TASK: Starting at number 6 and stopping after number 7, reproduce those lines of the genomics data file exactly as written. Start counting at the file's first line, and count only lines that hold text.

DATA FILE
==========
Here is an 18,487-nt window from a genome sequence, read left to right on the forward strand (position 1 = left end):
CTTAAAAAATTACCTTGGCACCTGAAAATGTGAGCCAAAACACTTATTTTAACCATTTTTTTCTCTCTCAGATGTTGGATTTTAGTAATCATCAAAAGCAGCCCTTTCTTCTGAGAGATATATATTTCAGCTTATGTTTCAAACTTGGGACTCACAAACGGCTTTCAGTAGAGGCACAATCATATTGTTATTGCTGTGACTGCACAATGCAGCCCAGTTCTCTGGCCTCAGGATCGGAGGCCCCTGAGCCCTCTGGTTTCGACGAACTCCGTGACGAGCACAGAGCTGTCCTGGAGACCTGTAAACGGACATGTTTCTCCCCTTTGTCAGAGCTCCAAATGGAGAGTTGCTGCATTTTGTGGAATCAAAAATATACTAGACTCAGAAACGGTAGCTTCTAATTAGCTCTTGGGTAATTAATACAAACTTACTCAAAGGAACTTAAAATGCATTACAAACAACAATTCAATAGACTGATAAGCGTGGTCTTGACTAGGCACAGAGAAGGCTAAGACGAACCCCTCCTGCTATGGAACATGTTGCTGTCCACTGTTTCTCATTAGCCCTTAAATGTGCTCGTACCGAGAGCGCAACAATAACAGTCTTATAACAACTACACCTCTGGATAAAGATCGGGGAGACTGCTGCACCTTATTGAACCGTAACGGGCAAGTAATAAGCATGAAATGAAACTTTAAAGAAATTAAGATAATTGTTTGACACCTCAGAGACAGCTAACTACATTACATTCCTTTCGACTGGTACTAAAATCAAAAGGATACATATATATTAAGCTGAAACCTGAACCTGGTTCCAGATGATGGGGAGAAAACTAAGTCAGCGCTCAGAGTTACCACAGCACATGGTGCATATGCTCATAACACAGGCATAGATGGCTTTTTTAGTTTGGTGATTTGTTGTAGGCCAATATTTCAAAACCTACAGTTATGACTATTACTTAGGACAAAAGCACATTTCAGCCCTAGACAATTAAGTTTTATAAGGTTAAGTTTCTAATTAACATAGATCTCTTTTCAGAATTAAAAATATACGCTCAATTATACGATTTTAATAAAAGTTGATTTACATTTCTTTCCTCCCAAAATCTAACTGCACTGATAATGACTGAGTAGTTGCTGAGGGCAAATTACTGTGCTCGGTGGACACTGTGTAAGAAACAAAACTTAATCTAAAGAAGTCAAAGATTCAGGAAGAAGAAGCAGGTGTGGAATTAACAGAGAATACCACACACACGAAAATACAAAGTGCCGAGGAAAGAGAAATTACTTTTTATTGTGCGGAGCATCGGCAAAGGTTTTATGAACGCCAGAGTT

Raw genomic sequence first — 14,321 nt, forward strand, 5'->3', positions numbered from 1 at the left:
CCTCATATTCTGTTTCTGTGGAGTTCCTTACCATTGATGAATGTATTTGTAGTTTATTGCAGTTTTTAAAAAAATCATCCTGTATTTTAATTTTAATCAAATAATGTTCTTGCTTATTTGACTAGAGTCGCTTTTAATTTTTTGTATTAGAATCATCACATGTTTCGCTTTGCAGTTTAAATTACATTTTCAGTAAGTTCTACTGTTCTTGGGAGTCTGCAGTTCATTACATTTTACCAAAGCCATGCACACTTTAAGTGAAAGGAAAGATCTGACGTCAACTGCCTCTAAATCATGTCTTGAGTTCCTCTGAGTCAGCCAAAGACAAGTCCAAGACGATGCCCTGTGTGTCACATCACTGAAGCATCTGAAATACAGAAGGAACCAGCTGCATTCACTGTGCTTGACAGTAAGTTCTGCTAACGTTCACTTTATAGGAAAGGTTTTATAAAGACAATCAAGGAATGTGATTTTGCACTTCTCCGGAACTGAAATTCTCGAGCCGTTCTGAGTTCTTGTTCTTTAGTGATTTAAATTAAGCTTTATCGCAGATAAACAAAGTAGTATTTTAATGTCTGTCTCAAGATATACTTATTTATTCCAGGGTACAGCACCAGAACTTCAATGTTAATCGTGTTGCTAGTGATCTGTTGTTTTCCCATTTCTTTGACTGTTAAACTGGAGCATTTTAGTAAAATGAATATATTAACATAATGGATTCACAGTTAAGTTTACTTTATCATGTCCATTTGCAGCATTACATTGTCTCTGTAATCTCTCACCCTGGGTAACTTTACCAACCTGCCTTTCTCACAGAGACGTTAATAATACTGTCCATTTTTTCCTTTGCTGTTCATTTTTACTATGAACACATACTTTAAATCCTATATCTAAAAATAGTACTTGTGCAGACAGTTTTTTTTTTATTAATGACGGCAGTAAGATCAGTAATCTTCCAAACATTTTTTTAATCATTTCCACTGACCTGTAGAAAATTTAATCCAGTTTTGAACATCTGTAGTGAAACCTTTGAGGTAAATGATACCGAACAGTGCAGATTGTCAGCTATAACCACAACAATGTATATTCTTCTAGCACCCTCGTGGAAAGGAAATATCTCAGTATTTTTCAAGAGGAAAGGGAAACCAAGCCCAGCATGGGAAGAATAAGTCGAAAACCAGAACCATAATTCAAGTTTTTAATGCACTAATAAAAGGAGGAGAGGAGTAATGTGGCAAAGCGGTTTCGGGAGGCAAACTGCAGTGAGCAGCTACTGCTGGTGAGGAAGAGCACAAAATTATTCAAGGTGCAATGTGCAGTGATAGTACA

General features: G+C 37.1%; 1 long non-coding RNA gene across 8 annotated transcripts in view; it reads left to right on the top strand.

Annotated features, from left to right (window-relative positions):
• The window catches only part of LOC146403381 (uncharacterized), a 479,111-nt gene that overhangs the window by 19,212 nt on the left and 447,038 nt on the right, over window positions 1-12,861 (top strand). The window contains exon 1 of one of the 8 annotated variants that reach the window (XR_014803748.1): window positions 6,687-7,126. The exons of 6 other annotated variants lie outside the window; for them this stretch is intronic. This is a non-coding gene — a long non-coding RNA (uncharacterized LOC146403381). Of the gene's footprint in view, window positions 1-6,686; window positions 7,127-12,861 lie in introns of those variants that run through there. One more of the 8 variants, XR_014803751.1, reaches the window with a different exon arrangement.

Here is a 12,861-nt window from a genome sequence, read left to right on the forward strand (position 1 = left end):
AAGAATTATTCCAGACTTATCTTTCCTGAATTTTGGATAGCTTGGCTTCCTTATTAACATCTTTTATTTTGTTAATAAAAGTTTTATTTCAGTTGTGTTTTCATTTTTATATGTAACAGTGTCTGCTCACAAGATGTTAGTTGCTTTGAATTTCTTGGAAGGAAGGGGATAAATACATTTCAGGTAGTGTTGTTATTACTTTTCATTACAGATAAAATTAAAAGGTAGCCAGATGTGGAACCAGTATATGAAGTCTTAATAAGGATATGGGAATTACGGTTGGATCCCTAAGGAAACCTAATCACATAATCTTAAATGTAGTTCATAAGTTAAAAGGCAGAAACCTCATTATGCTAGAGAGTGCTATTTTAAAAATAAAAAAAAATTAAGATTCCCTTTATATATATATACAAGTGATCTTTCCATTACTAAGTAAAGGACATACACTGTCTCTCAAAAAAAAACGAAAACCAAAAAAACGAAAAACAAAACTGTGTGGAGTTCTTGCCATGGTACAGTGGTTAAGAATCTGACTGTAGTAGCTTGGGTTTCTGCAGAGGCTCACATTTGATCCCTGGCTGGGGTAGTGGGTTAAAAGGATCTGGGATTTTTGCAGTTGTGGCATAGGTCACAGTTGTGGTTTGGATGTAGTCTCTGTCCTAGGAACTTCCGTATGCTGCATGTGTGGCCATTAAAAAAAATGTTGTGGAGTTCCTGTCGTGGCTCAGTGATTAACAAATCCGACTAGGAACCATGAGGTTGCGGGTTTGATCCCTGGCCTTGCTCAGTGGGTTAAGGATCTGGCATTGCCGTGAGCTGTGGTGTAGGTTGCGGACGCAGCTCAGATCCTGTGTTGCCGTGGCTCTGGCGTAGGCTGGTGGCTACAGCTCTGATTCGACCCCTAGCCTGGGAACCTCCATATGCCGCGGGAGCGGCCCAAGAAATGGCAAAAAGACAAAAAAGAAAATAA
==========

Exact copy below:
Annotated features, from left to right (window-relative positions):
• The window catches only part of LOC146403381 (uncharacterized), a 479,111-nt gene that overhangs the window by 19,212 nt on the left and 447,038 nt on the right, over window positions 1-12,861 (top strand). The window contains exon 1 of one of the 8 annotated variants that reach the window (XR_014803748.1): window positions 6,687-7,126. The exons of 6 other annotated variants lie outside the window; for them this stretch is intronic. This is a non-coding gene — a long non-coding RNA (uncharacterized LOC146403381). Of the gene's footprint in view, window positions 1-6,686; window positions 7,127-12,861 lie in introns of those variants that run through there. One more of the 8 variants, XR_014803751.1, reaches the window with a different exon arrangement.